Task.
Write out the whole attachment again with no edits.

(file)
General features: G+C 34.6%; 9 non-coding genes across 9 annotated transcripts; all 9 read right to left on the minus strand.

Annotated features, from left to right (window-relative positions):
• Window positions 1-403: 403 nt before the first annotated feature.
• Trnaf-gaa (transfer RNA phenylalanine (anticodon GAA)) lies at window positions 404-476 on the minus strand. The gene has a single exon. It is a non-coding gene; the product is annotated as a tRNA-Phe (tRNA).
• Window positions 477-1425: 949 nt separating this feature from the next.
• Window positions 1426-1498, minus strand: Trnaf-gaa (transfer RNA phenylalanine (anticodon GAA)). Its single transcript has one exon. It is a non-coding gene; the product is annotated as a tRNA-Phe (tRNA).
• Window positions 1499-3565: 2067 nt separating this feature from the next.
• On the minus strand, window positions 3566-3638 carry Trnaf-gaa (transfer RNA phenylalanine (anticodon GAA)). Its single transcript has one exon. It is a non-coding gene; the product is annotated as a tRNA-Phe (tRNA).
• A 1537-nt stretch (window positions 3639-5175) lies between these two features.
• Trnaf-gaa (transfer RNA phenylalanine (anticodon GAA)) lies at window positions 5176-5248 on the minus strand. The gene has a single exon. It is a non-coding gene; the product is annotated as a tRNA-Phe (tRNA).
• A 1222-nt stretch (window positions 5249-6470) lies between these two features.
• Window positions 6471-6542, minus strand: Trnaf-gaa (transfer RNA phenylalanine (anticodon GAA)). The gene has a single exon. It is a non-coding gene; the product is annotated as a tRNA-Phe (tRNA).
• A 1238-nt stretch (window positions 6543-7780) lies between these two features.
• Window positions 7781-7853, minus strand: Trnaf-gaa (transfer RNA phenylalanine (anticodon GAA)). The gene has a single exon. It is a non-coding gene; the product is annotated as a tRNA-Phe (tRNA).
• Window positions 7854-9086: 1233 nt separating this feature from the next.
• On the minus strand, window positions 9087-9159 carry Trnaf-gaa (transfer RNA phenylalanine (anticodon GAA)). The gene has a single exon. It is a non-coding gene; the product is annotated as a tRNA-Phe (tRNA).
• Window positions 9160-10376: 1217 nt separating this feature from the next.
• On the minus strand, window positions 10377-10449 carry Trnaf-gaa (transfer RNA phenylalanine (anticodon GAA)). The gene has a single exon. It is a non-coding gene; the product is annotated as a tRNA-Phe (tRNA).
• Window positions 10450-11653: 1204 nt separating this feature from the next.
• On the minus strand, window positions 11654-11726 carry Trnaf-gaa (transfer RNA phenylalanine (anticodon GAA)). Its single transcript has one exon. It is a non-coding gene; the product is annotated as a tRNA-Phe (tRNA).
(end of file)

General features: G+C 34.6%; 9 non-coding genes across 9 annotated transcripts; all 9 read right to left on the minus strand.

Annotated features, from left to right (window-relative positions):
• Window positions 1-403: 403 nt before the first annotated feature.
• Trnaf-gaa (transfer RNA phenylalanine (anticodon GAA)) lies at window positions 404-476 on the minus strand. The gene has a single exon. It is a non-coding gene; the product is annotated as a tRNA-Phe (tRNA).
• Window positions 477-1425: 949 nt separating this feature from the next.
• Window positions 1426-1498, minus strand: Trnaf-gaa (transfer RNA phenylalanine (anticodon GAA)). Its single transcript has one exon. It is a non-coding gene; the product is annotated as a tRNA-Phe (tRNA).
• Window positions 1499-3565: 2067 nt separating this feature from the next.
• On the minus strand, window positions 3566-3638 carry Trnaf-gaa (transfer RNA phenylalanine (anticodon GAA)). Its single transcript has one exon. It is a non-coding gene; the product is annotated as a tRNA-Phe (tRNA).
• A 1537-nt stretch (window positions 3639-5175) lies between these two features.
• Trnaf-gaa (transfer RNA phenylalanine (anticodon GAA)) lies at window positions 5176-5248 on the minus strand. The gene has a single exon. It is a non-coding gene; the product is annotated as a tRNA-Phe (tRNA).
• A 1222-nt stretch (window positions 5249-6470) lies between these two features.
• Window positions 6471-6542, minus strand: Trnaf-gaa (transfer RNA phenylalanine (anticodon GAA)). The gene has a single exon. It is a non-coding gene; the product is annotated as a tRNA-Phe (tRNA).
• A 1238-nt stretch (window positions 6543-7780) lies between these two features.
• Window positions 7781-7853, minus strand: Trnaf-gaa (transfer RNA phenylalanine (anticodon GAA)). The gene has a single exon. It is a non-coding gene; the product is annotated as a tRNA-Phe (tRNA).
• Window positions 7854-9086: 1233 nt separating this feature from the next.
• On the minus strand, window positions 9087-9159 carry Trnaf-gaa (transfer RNA phenylalanine (anticodon GAA)). The gene has a single exon. It is a non-coding gene; the product is annotated as a tRNA-Phe (tRNA).
• Window positions 9160-10376: 1217 nt separating this feature from the next.
• On the minus strand, window positions 10377-10449 carry Trnaf-gaa (transfer RNA phenylalanine (anticodon GAA)). The gene has a single exon. It is a non-coding gene; the product is annotated as a tRNA-Phe (tRNA).
• Window positions 10450-11653: 1204 nt separating this feature from the next.
• On the minus strand, window positions 11654-11726 carry Trnaf-gaa (transfer RNA phenylalanine (anticodon GAA)). Its single transcript has one exon. It is a non-coding gene; the product is annotated as a tRNA-Phe (tRNA).